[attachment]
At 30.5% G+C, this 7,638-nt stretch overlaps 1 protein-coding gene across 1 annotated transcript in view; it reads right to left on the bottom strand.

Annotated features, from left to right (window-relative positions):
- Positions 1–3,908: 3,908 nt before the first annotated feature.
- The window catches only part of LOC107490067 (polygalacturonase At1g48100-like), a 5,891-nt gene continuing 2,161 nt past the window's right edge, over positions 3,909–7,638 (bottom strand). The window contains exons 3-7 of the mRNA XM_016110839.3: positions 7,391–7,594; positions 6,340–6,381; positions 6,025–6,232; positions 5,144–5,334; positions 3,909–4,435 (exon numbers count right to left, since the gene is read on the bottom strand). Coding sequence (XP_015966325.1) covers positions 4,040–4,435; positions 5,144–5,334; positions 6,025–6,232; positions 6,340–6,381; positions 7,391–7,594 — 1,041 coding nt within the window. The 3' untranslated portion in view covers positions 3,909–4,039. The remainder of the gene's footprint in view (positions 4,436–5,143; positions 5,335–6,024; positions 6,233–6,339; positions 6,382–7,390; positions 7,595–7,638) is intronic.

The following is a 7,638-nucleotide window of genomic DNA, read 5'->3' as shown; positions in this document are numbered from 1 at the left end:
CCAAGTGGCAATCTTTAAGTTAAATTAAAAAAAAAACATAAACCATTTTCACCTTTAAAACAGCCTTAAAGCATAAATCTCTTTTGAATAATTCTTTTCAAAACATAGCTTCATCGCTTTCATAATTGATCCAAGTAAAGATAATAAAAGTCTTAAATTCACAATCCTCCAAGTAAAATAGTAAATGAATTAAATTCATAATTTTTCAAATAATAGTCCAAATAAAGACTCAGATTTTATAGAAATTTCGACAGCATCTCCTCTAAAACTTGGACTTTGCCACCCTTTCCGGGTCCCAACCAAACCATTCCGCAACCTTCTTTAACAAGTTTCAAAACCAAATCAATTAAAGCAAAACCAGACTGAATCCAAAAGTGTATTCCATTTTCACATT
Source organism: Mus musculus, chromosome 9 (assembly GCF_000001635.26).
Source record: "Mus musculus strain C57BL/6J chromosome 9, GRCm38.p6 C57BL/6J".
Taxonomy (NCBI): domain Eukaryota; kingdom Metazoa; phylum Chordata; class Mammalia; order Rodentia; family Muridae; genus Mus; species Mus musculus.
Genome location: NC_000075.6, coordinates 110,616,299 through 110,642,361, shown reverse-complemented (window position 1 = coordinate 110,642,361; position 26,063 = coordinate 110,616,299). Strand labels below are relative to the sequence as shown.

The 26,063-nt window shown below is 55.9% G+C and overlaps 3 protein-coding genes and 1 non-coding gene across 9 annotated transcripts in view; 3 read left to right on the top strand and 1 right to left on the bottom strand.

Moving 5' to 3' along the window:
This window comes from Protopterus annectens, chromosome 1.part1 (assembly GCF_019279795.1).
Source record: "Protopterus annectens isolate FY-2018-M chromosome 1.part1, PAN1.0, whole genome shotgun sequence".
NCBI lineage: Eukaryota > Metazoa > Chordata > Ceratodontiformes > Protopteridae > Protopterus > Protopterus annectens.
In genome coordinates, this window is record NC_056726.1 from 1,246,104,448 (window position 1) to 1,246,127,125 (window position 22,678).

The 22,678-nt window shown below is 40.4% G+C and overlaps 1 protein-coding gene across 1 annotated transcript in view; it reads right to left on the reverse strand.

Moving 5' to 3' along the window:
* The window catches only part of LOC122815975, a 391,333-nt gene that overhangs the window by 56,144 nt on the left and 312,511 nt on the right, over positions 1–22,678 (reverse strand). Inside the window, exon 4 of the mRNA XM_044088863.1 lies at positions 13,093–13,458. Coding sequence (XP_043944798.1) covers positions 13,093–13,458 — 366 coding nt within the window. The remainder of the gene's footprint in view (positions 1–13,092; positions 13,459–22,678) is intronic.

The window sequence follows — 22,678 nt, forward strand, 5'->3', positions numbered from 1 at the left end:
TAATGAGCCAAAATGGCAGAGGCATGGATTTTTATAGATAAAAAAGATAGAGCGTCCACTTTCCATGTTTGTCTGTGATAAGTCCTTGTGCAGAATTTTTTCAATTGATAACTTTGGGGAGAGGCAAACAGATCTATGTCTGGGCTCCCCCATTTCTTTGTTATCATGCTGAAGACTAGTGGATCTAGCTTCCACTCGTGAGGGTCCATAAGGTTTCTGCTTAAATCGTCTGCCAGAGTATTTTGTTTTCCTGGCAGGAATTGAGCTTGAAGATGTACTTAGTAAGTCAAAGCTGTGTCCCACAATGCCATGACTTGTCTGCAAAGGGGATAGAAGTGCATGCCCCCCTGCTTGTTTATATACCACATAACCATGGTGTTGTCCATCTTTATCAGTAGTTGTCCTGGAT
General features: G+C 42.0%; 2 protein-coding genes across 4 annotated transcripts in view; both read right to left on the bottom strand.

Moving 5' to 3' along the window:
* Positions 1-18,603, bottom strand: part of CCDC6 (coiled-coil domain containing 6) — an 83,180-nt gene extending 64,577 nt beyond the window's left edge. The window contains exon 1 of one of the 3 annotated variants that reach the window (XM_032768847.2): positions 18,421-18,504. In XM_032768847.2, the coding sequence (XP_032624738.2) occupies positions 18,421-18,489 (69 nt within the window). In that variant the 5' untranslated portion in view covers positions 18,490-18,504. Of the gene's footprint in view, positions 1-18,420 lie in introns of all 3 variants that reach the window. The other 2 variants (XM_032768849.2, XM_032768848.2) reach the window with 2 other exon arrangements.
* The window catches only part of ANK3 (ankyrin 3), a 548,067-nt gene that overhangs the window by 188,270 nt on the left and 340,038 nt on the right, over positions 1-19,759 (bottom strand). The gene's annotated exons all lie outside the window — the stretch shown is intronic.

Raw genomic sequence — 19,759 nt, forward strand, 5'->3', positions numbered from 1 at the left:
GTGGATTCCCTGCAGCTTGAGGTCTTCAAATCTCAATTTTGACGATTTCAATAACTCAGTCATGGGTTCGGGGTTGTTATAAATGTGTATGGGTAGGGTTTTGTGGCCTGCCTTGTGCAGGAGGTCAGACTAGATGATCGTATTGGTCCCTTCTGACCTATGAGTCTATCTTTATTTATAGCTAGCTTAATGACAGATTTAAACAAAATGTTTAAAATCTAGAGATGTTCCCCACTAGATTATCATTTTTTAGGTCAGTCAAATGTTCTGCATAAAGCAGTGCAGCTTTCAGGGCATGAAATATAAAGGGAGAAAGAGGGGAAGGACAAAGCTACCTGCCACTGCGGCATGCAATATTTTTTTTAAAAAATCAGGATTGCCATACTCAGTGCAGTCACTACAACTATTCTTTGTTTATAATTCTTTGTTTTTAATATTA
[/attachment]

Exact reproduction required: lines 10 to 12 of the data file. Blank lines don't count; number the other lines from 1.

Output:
Genome location: NC_000075.6, coordinates 110,616,299 through 110,642,361, shown reverse-complemented (window position 1 = coordinate 110,642,361; position 26,063 = coordinate 110,616,299). Strand labels below are relative to the sequence as shown.

The 26,063-nt window shown below is 55.9% G+C and overlaps 3 protein-coding genes and 1 non-coding gene across 9 annotated transcripts in view; 3 read left to right on the top strand and 1 right to left on the bottom strand.

Moving 5' to 3' along the window: